Mothers on Trial

Completely updated and revised for the twenty-first century, Mothers on Trial remains the bible for all women facing a custody battle, as well as the lawyers, psychologists, and others who support them. This landmark book was the first to break the false stereotype about mothers getting preferential treatment over fathers when it comes to custody. In this new edition, Chesler shows that, with few exceptions, the news has only gotten worse: when both the father and the mother want custody, the father usually gets it. The highly praised Mothers on Trial is essential reading for anyone concerned personally or professionally with custody rights and the well-being of our children.

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Endorsements for the 1986 Edition

"This is an extremely subversive book. It dares to examine the issue of child custody as one power and sexual politics within patriarchal society. It should and will enrage, entice, incite and liberate."
– Kate Millett

"Chesler examines the ironic and painful web that surrounds the myths of idealized motherhood and negligent fatherhood. This book is a must…After all, whose children have we always been: our mothers'."
– Ntozake Shange

"Not since Kate Millet's Sexual Politics or Chesler's own Women and Madness has there been a blockbuster so sure to inspire anger, understanding and action."
– Gloria Steinem

"Once again, Phyllis Chesler has found the words to tell what women know in their bones."
– Judith Lewis Herman, M.D., author of Father-Daughter Incest and Trauma and Recovery

"Meticulously researched, profoundly moving, Dr. Chesler's commitment to the rights of women and children is inspiring. An essential work."
– Erica Jong

"The whole issue of what makes good parents and what rights children and parents should have has not yet been seriously addressed. Phyllis Chesler's work in Mothers on Trial, as in Women and Madness, is groundbreaking and intellectually provocative."
– Shere Hite

Reviews of Mothers on Trial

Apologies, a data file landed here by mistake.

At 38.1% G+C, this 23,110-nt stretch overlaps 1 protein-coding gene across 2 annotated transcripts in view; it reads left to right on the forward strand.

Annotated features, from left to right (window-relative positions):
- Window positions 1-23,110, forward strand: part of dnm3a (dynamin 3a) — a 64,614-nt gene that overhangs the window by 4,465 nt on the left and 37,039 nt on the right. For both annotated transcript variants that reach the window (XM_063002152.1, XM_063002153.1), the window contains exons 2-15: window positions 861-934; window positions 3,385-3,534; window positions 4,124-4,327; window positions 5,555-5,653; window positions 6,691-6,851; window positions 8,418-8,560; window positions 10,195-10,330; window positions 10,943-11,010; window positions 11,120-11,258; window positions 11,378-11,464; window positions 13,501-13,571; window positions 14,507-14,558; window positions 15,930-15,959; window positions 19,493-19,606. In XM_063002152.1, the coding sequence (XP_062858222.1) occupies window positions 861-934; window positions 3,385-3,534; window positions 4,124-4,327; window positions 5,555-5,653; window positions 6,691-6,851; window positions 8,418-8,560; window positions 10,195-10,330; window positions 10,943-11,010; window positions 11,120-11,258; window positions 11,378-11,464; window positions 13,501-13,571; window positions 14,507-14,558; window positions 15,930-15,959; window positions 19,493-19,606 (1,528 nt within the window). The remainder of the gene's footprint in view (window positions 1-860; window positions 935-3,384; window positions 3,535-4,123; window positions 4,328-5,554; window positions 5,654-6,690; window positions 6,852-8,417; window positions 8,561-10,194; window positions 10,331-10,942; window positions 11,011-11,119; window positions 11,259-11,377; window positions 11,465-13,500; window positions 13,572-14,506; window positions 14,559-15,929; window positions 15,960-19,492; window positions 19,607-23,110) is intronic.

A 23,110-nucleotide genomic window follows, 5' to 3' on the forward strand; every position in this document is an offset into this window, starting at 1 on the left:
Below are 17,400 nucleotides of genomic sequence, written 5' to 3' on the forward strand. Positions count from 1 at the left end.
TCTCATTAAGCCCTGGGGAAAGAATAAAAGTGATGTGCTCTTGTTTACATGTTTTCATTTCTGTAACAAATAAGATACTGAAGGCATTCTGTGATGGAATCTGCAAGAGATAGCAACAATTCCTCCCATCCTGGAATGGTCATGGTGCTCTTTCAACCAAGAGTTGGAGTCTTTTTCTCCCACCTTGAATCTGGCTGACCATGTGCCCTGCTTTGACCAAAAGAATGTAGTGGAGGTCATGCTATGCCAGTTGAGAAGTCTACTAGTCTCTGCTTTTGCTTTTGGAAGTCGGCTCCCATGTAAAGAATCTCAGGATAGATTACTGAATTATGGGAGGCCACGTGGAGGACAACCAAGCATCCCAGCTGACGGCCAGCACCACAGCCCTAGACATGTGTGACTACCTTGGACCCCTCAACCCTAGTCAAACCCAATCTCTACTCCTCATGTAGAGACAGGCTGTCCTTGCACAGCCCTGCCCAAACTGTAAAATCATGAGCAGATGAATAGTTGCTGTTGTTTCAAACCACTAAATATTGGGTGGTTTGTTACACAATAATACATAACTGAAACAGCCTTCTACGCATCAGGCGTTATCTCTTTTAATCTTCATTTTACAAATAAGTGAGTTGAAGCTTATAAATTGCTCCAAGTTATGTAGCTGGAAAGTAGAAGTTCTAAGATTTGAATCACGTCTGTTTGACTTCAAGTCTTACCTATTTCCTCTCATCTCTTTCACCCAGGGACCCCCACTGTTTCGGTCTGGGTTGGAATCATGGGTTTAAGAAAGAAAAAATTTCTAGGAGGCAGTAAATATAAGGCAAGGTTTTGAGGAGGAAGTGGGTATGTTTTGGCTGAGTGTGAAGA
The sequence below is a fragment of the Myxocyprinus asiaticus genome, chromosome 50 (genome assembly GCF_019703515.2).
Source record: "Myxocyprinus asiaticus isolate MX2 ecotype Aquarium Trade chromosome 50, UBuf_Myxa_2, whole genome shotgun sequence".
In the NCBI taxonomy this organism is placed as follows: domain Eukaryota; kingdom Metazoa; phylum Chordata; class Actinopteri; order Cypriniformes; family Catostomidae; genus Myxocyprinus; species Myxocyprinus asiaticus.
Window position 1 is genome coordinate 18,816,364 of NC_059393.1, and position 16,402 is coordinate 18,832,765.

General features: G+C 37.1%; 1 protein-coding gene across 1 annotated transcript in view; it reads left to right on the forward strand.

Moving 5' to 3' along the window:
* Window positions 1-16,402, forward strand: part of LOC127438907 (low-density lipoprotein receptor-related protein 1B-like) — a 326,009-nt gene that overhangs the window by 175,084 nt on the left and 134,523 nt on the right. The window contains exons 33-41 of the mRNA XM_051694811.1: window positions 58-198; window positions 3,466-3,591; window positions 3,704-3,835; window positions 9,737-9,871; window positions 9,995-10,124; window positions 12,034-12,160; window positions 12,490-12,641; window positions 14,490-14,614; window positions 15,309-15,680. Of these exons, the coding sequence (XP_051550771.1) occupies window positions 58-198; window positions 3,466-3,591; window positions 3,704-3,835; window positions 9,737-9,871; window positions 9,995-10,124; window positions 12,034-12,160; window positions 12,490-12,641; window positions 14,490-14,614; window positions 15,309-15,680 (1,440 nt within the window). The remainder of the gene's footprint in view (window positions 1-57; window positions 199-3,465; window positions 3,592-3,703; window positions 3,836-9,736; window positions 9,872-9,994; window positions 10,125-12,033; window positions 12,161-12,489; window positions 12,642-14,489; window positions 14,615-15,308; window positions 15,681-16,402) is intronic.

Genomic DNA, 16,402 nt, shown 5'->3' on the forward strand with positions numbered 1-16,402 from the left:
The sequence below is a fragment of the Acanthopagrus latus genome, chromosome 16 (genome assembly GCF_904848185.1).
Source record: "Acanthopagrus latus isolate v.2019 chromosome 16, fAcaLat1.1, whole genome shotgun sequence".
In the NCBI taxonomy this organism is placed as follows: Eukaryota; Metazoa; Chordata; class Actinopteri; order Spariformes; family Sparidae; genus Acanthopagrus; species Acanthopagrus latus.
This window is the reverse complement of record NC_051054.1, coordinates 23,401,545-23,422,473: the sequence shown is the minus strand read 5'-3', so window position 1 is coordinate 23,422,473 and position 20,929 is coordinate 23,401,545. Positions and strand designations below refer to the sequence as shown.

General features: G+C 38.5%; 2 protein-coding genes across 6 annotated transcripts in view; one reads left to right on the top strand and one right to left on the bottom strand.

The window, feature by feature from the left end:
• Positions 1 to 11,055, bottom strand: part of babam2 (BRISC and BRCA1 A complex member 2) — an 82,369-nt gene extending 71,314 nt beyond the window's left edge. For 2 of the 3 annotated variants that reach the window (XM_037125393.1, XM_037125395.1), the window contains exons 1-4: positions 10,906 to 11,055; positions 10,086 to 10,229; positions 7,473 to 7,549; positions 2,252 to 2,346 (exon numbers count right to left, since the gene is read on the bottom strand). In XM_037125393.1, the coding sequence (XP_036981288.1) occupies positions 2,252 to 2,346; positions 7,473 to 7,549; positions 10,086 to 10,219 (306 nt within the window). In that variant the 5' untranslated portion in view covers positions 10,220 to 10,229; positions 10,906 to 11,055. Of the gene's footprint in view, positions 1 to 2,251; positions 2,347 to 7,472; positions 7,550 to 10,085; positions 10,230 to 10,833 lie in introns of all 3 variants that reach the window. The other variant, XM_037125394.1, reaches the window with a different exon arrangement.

Library Journal
June 2011

"Fresh, [with] timely content….Heavily documenting her book with legal precedent, expert input, and studies, Chesler makes her case with all of her zeal intact."

Kirkus Reviews
November 1985

"This book could blow the lid off what may well be a scandalous situation in the family court system."

Library Journal
1985

"A stunning and exhaustive indictment of the treatment of mothers by the modern justice system. Highly recommended."

Psychology Today
February 1986

"There is a widespread belief that when marriages break up and child custody is in dispute, mothers nearly always win, fathers very rarely. And given another popular notion—that of the deeply loving New Father who is willing to take on childrearing and housekeeping responsibilities on his own—this state of affairs has come to be perceived as singularly unfair. Phyllis Chesler's mammoth new work, Mothers on Trial: The Battle for Children and Custody, demolishes these claims, demonstrating on the contrary that when fathers choose to sue for child custody, they very often get it…Chesler is a woman of vision and courage who chooses no small or easy tasks. Her earlier books, such as Women and Madness, have become classics, their arguments part of the public consciousness. No brief review can do justice to the scope or style of her current book, a rich fabric of woven of compelling data from her interviews with warring parents, evocations of myth and poetry, and the transcribed voices of mothers on trial."

The Pittsburgh Press
February 16, 1986

"It's a collection of case histories and life stories about women, children and families as a whole that contains engrossing reading on every page, a veritable collection of true short stories. In addition – and fulfilling the basic purpose of the book – it is a serious, scholarly piece of research by a doctor of psychology who has written four other highly praised books on subjects in her field."